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Alfred Wells and the Surrey Industrial School at Byfleet

The frontispiece of the scrapbook was painted by John Leighton FSA (1822-1912), a prolific book illustrator and designer50978Among the many fascinating items in our archive holdings is a scrapbook of cuttings, illustrations and photographs relating to Surrey Industrial School, Byfleet, 1874-1884 (SHC ref 7556/3). Compiled by the school's superintendent, Alfred Wells, it gives a very personal representation of life inside and outside the school.

The Industrial Schools Act of 1857, which aimed to solve problems of juvenile delinquency, empowered magistrates to send vagrant children to residential industrial schools. Further legislation in 1861 extended this to any child brought before a magistrate for begging, vagrancy, destitution, frequenting the company of thieves, or for being refractory and out of control of their parents, and to any children under 12 charged with a punishable offence, but for whom training in an industrial school was a more appropriate sentence.

In common with other schools and similar institutions at the time, Byfleet Industrial School had its resident band.  The band members, posed with their instruments, are in front of the school buildings, facing onto Parvis RoadIn 1871, the county magistrates persuaded John Leyland to move the existing Wandsworth Industrial School (which he had founded in 1867) to Byfleet. The school seems to have been run more on the lines of a contemporary private boarding establishment with Leyland as headmaster. Leyland appears to have been a man of some wealth which allowed him to buy a considerable area of land at 'Byfleet Corner', at the junction of the Old Woking and Parvis Roads. Here he built himself a modest villa, 'Rosemount' which stood on a square, man-made, terrace and, at the bottom of his garden, he built the large, institutional building of the Industrial School on Parvis Road.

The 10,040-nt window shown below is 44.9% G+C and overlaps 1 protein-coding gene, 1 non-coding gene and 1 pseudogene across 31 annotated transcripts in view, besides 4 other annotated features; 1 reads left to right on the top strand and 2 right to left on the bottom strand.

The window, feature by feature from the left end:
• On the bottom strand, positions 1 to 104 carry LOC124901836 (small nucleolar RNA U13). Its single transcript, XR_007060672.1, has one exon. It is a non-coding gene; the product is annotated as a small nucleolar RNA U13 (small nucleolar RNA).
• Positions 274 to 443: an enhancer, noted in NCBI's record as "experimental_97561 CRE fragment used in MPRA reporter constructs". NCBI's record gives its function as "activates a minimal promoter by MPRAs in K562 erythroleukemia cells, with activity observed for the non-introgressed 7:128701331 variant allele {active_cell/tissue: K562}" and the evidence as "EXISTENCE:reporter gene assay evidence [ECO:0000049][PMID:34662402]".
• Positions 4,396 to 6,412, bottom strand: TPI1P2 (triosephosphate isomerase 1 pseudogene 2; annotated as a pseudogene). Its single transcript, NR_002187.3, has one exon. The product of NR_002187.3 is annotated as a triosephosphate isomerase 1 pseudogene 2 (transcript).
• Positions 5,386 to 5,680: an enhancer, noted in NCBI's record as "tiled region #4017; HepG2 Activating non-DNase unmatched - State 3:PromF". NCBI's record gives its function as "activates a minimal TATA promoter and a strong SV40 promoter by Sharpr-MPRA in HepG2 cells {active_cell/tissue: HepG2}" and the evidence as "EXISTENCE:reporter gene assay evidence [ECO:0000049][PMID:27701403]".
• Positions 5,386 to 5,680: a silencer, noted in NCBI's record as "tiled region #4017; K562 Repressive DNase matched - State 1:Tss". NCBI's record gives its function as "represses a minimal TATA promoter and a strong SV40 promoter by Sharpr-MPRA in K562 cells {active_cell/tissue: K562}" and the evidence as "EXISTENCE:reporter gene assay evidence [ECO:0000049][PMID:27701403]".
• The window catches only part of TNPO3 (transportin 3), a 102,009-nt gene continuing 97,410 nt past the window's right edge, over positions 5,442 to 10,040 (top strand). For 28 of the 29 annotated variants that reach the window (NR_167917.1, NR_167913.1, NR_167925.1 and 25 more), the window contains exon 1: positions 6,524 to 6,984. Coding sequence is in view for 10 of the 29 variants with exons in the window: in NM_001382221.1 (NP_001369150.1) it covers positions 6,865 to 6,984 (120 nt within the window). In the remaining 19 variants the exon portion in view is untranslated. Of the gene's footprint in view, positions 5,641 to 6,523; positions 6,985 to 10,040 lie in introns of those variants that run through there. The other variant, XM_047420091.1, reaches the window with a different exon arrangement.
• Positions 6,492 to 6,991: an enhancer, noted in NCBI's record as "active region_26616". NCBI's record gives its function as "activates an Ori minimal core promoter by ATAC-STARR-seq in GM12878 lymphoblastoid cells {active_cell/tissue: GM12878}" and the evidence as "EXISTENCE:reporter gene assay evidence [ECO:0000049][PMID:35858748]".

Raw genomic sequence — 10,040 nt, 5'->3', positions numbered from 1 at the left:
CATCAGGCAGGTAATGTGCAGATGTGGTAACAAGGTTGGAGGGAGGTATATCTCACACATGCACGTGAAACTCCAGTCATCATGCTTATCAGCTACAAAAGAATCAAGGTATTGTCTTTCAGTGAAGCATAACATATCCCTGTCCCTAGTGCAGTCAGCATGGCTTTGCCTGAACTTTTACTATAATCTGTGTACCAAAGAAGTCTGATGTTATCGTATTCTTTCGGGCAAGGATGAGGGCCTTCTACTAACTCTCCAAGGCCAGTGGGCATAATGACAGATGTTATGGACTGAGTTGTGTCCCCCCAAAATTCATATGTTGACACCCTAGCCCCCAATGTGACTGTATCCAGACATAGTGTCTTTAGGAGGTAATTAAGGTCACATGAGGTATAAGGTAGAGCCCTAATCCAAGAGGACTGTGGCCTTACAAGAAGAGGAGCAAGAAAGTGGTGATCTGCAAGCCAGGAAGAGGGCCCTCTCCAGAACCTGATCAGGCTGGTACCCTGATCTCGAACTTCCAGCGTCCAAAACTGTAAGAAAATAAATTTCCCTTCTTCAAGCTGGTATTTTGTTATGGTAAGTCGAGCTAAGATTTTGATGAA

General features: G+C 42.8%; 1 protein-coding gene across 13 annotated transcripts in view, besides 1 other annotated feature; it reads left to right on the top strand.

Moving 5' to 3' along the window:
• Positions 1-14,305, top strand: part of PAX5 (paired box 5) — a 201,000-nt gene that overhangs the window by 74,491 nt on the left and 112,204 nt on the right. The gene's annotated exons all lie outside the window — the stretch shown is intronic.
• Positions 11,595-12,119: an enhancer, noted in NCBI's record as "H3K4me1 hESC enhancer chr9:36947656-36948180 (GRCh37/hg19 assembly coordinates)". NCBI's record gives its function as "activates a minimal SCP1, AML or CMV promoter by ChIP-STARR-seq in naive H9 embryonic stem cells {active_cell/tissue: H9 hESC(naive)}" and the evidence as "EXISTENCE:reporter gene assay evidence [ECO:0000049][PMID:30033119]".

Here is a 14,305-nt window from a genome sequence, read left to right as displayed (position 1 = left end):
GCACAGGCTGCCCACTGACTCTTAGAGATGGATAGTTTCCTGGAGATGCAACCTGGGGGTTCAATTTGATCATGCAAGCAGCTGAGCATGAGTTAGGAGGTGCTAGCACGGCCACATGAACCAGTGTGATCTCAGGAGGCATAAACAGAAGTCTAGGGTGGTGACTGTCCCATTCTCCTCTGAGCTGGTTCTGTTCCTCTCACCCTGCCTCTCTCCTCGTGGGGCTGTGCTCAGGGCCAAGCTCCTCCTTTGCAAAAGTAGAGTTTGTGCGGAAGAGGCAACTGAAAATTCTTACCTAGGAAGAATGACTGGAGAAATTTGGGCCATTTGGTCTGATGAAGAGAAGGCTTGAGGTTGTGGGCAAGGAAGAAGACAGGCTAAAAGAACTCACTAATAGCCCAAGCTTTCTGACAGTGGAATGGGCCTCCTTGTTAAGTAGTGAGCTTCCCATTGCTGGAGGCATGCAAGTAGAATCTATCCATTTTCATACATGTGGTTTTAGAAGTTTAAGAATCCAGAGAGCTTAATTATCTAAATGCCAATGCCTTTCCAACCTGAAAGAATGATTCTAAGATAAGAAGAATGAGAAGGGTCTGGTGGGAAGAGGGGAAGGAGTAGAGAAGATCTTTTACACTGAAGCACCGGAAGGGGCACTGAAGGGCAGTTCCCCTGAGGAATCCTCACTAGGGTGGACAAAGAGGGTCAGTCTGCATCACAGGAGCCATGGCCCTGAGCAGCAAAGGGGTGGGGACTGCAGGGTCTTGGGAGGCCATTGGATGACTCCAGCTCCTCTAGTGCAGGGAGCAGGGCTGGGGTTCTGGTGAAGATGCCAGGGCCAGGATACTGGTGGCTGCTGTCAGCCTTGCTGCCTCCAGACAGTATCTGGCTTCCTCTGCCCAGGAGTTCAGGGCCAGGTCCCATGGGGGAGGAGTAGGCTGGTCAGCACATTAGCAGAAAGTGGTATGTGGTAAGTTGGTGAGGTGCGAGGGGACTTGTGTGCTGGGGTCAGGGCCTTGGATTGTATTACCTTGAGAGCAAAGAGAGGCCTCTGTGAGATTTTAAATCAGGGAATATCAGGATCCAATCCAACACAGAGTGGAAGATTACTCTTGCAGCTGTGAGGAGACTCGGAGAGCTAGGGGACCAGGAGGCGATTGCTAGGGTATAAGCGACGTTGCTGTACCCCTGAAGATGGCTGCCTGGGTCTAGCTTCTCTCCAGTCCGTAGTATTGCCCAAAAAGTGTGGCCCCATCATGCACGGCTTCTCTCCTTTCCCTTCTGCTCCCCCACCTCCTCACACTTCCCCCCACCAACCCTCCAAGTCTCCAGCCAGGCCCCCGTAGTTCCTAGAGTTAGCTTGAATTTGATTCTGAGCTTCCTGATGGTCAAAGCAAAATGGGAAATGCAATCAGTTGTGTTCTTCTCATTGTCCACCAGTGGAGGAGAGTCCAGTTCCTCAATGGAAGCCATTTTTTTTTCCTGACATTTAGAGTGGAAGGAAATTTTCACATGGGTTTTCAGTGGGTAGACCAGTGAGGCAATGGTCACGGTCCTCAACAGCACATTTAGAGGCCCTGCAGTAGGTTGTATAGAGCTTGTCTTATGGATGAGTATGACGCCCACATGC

A pencil sketch by E S Gibson of the 'original kitchen at the S.I.S.' which gives a decidedly Dickensian picture of life at the schoolAlfred Wells (1852-1941), who was originally secretary at the school, became its superintendent in 1873. He kept scrapbooks into which he pasted a variety of items, many of them mementos of the school, as well as typically Victorian scraps and brightly coloured lithographic items, such as Christmas cards. This scrapbook was found in the attic of a house in Shrewsbury Road, Redhill, to which Alfred had retired and where he died, and was presented to Surrey History Centre in 2005 by Dr G. Moss, whose grandparents had subsequently occupied the house. The accompanying images reveal the variety of the scrapbook's contents:

  • The frontispiece of the scrapbook was painted by John Leighton FSA (1822-1912), a prolific book illustrator and designer
  • In common with other schools and similar institutions at the time, Byfleet Industrial School had its resident band. The band members, posed with their instruments, are in front of the school buildings, facing onto Parvis Road
  • A pencil sketch by E S Gibson of the 'original kitchen at the S.I.S.' which gives a decidedly Dickensian picture of life at the school
  • A young gentleman on his 'velocipede', unidentified, but possibly Alfred Wells

A young man on his velocipedeWhen John Leyland died in 1882, it was found that he had made no provision for the future of Byfleet Industrial School, so that it looked as if it might have to close. The magistrates took a lease on it in 1884. A year later, it was decided to move the school to Mayford and a site was purchased. The new Mayford County Industrial School was opened in 1887 and the Byfleet school closed, although the buildings lasted longer, still being marked on Ordnance Survey maps in the mid 1930s. The buildings of the Mayford Industrial School still exist, now housing the Mayford Centre.

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